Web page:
An op-ed I wrote for today's Indian Express.
The Help may seem like a sentimental movie about another time and place, but it deeply implicates the Indian viewer.
Based on a bestselling 2009 novel by Kathryn Stockett, The Help — released in four Indian cities last Friday — is among the most talked-about American movies of 2011. Odd as it may sound, one wishes it were among the most talked-about releases in India, too.
Set in Jackson, Mississippi, just before the Civil Rights Act was passed in 1964, The Help centres around a 23-year-old southern white girl who puts together a book on the experiences of the black women who work in her friends’ homes. The conflicts of the segregation-era South may appear very far away from our 21st century urban Indian lives, but it only takes a few minutes of clear-eyed watching to render the distance superfluous. No Indian middle class viewer can possibly see this film without thinking about his or her own relationship with that figure who has largely disappeared from contemporary Western life but still features so crucially in ours — the maid.
The plot runs as follows: Eugenia ‘Skeeter’ Phelan returns to her home-town after college, full of writerly dreams. The girls she grew up with are already married, with children, and Skeeter is an awkward, slightly bored presence amidst the charity evenings, bridge and chocolate pie, until she is struck by the idea of looking at this world through the eyes of the black women upon whose labour it is largely founded. It’s also a personal quest: to get to the truth about the disappearance of Constantine, the maid who raised her.
The servant’s significance in the bourgeois child’s life is, of course, undeniable. The German critic Walter Benjamin began his wonderful 'A Berlin Chronicle' thus: “Now let me call back those who introduced me to the city. For although the child grows up at closest quarters to the city, he needs and seeks guides to its wider expanses, and the first of these — for the son of wealthy middle-class parents like me — are sure to have been nursemaids.” For most well-to-do Indian children, as for the white children in the film, the maid is the first guide not just to the city, but to every aspect of life — simply by virtue of being the adult with whom the child spends most time.
But while ostensibly foregrounding the black experience, the narrative produced by Stockett and Tate Taylor — the film’s director, also Stockett’s friend from a late-’70s Jackson childhood — is filtered through the eyes of the sensitive white person, the adult who still remembers with affection the wise old maid who brought her up. This undeniably heart-tugging device — the bond between a (white) child and a (black) maternal figure — allows us to hold on to the convenient old-fashioned idea that love can cut across race. And, in our case, class.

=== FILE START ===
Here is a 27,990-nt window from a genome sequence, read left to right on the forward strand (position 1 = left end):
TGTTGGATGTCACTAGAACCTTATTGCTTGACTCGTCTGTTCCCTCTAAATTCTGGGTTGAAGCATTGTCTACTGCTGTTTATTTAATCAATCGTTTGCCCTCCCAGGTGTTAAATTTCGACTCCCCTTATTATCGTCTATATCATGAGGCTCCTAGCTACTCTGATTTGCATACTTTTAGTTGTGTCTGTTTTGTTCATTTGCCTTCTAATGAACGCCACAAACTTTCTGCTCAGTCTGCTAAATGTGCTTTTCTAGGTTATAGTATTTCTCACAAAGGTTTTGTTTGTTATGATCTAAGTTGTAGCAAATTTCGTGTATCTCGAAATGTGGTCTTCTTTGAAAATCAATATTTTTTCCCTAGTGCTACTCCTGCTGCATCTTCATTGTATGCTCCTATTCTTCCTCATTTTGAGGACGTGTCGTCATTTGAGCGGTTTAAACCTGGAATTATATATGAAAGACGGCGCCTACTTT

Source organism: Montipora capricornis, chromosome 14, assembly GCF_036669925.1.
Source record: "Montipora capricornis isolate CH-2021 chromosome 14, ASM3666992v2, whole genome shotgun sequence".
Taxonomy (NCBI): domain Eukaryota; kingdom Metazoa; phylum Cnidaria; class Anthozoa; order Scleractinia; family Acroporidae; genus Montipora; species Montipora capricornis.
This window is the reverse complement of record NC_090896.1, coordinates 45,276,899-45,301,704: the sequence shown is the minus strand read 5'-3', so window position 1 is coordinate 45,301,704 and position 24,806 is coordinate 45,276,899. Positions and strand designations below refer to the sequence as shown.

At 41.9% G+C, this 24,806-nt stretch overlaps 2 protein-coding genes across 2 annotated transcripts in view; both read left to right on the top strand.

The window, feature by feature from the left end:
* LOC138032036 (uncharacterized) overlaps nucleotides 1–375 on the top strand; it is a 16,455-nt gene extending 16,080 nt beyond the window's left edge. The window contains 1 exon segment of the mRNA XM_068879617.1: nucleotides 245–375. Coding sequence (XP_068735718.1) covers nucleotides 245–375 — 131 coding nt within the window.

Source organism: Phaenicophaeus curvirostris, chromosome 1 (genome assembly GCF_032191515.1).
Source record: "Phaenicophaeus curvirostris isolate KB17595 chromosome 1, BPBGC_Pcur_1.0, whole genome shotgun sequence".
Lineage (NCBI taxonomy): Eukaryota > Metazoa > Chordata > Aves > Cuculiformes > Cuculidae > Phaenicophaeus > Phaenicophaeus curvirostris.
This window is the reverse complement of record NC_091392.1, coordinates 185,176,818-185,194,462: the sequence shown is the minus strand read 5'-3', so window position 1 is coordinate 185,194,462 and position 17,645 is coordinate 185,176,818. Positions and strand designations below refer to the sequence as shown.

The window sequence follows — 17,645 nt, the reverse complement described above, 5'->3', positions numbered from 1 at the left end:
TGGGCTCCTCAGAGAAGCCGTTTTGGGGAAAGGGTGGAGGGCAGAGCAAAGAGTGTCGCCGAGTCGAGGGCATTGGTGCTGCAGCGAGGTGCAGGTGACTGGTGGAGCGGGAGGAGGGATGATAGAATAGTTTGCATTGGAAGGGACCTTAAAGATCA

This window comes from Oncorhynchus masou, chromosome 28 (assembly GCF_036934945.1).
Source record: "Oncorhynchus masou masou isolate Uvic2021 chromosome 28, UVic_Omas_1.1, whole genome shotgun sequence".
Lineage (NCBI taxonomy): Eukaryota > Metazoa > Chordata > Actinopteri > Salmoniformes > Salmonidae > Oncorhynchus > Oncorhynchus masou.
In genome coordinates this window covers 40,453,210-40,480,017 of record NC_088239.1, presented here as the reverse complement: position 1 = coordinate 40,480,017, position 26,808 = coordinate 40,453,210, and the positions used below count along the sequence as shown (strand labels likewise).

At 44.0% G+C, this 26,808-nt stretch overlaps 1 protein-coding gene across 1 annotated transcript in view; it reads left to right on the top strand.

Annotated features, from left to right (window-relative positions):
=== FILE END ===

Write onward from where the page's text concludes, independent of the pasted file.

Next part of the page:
Which, of course, it can. But the child who is still blind to distinctions of race and class is also blind to the harsh hierarchies of the world s/he inhabits. Stockett has herself said in an interview that until she was 20, she didn’t notice that her grandparents’ help had to use a separate outside toilet.
But in a culture like ours, where the deep divisions of class come weighed down by the invisible ballast of entrenched pollution-and-purity beliefs often not even recognised as being about caste, such blindness can last all our lives. Servants are central to the Indian middle-class home — and expected to be invisible within it. Hilly Holbrook’s argument for separate toilets for the help — “everybody knows they carry different kinds of diseases than we do” — isn’t something we can laugh at, because we hear versions of it all around us. The separate toilet — not to mention separate utensils, eating in the kitchen, never sitting down except squatting on the floor — is simply assumed to be the way things are, not just by Indian employers but also, tragically often, by the help. The slightest glimmer of a refusal to kowtow to that norm is met with anger, irritation or at the very least, bemusement: we all know the conversation that begins, “Maids these days...”.
Stockett’s Skeeter gives the privileged viewer a comfortable position from which to safely empathise with the disadvantaged other: we’re only too happy to identify with Skeeter, “cause she the kind that speak to the help”. It makes it easier to distance ourselves from the truly evil white people — the ones who make their maids work punishing hours, enforce domestic segregation, refuse loans in the interest of self-help and are quick to levy accusations of theft. But as we watch the pasty-faced Hilly Holbrook satisfyingly given her cinematic comeuppance, we might do well to think how close we really are to her.